Plows attacking the snow during a previous storm.
Plows attacking the snow during a previous storm.

Gov. Andrew Cuomo Thursday declared a state of emergency for Long Island amid a prolonged winter storm that’s threatening to pound the area with a wintry mix for most of the day.

The declaration allows the state government more flexibility in diverting resources to local municipalities, as it did last week when it delivered 3,500 tons of salt to towns and villages that were suffering from depleted supplies.

But, Cuomo said, salt shouldn’t be an issue this time around because most municipalities appear to be well-stocked.

As for this storm, the governor said it has “brought a mix of everything. We have snow, we have sleet, we have rain, we have ice.”

He advised residents not to be fooled by the rain because forecasters expect a second cycle of snowfall later in the afternoon when temperatures return to below freezing.

Cuomo has yet to close any state roads as he did in previous storms, but he left open the possibility if conditions worsen.

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As of Thursday morning, some parts of the Island have already seen up to 9 inches of snow, including Commack in Suffolk County and Uniondale in Nassau County.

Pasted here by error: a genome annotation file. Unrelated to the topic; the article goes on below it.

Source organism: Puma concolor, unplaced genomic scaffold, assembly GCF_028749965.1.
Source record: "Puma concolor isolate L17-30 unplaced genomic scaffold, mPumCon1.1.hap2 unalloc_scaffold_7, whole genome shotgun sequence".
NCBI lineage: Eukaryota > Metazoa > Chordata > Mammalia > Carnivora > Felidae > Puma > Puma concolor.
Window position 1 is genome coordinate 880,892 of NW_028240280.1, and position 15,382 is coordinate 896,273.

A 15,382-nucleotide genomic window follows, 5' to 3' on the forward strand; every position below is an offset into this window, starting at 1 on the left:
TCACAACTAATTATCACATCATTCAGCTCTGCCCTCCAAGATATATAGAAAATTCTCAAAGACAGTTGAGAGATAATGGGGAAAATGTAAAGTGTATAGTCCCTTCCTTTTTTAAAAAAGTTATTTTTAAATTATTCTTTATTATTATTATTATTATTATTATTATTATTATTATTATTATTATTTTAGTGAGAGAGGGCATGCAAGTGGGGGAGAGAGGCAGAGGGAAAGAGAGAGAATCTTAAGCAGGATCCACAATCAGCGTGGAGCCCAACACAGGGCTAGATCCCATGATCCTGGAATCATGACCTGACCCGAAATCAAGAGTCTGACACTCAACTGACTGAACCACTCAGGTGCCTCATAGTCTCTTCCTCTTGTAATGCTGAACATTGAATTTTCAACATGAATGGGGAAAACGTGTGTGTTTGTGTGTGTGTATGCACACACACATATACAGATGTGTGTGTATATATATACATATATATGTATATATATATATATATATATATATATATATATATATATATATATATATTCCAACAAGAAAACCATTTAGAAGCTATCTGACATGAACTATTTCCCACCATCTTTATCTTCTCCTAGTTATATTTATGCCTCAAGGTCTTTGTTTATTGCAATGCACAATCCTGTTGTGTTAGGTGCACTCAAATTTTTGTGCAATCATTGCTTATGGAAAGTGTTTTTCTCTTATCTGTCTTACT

Several other communities measured upwards of 8 inches, according to unofficial amounts posted by the National Weather Service.

The agency issued a winter storm warning until 6 a.m. Friday. A high surf advisory is also in effect until 6 p.m. Friday.

The storm has already caused scattered systemwide delays on the Long Island Rail Road and made a mess of local roads and highways.

A traffic map of Long Island on the New York State Department of Transportation website reported that most of the roads in Nassau were experiencing severe snow and icy conditions. Winter road conditions appeared less severe further east.

“These storms are more frequent and they’re more ferocious,” Cuomo said.

“Don’t get cocky about it,” he added, “and don’t take them casually.”

The governor also declared a state of emergency for New York City and the Mid-Hudson.


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